Future History traces the ways that English and American writers oriented themselves along an East-West axis to fantasize their place in the world. The book builds on new transoceanic scholarship and recent calls to approach early American studies from a global perspective. Such scholarship has largely focused on the early national period; Bross's work begins earlier and considers the intertwined identities of America, other English colonial sites and metropolitan England during a period before nation-state identities were hardened into the forms we know them today, when an English empire was nascent, not realized, and when a global perspective such as we might recognize it was just coming into focus for early modern Europeans. The author examines works that imagine England on a global stage in the Americas and East Indies just as--and in some cases even before--England occupied such spaces in force. Future History considers works written from the 1620s to the 1670s, but the center of gravity of Future History is writing at the mid-century, that is, writings coincident with the Interregnum, a time when England plotted and launched ambitious, often violent schemes to conquer, colonize or otherwise appropriate other lands, driven by both mercantile and religious desires.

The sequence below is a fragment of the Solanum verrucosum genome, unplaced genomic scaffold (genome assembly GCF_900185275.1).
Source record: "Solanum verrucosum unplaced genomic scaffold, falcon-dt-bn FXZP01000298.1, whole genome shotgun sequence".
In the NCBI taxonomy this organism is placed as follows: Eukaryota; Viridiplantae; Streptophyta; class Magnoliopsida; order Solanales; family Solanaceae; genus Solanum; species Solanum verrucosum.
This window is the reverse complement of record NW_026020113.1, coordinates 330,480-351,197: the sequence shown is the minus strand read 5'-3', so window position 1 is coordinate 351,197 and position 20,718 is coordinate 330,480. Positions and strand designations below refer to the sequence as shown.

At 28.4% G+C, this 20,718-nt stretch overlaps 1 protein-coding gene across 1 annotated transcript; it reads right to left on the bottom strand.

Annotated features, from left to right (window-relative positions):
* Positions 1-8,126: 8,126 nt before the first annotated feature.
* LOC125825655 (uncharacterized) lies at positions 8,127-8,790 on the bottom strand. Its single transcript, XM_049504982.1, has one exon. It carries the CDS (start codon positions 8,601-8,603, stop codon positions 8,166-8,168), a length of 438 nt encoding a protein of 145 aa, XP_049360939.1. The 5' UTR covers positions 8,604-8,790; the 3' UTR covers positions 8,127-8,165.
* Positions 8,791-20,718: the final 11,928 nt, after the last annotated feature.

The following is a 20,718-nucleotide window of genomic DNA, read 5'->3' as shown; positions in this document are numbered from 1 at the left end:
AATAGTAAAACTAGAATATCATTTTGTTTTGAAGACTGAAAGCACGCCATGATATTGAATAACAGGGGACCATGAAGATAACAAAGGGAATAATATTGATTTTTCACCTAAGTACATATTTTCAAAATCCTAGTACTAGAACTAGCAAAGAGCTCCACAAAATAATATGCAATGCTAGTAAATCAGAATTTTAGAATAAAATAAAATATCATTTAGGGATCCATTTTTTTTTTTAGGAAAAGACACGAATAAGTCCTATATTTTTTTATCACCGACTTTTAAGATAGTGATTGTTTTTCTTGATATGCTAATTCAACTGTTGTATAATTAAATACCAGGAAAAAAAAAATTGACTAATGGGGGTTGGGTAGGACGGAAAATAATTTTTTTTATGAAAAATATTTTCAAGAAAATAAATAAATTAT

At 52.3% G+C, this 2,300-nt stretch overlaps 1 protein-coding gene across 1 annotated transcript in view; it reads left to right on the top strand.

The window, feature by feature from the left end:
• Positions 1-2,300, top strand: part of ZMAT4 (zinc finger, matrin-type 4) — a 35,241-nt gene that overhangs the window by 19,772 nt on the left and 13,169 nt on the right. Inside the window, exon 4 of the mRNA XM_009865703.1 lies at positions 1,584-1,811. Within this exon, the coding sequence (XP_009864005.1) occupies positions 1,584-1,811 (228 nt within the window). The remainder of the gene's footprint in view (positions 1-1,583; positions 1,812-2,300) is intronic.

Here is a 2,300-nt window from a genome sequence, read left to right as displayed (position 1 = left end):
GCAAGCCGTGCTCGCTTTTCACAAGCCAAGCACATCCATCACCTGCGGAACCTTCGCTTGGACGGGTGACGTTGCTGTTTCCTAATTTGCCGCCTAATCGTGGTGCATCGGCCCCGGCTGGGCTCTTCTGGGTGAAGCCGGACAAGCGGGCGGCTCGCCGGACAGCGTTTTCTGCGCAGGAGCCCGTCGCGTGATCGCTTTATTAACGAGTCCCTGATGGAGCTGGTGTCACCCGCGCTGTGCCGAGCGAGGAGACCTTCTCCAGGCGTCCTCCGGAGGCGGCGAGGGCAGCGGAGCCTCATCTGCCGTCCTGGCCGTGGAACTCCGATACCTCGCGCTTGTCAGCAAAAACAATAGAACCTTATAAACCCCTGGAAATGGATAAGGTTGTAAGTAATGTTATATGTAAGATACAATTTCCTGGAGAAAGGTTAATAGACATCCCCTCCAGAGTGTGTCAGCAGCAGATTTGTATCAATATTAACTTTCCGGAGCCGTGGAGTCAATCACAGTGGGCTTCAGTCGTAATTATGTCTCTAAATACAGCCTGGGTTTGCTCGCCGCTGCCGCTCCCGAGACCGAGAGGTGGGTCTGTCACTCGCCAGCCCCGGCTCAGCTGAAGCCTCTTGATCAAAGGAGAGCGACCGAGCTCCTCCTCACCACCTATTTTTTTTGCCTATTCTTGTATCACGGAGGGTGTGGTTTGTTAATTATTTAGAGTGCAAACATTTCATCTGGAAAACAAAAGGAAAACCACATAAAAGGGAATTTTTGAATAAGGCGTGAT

About the Author
Kristina Bross is an Associate Professor of English at Purdue University and the author of Dry Bones and Indian Sermons: Praying Indians in Colonial America (Cornell UP, 2004).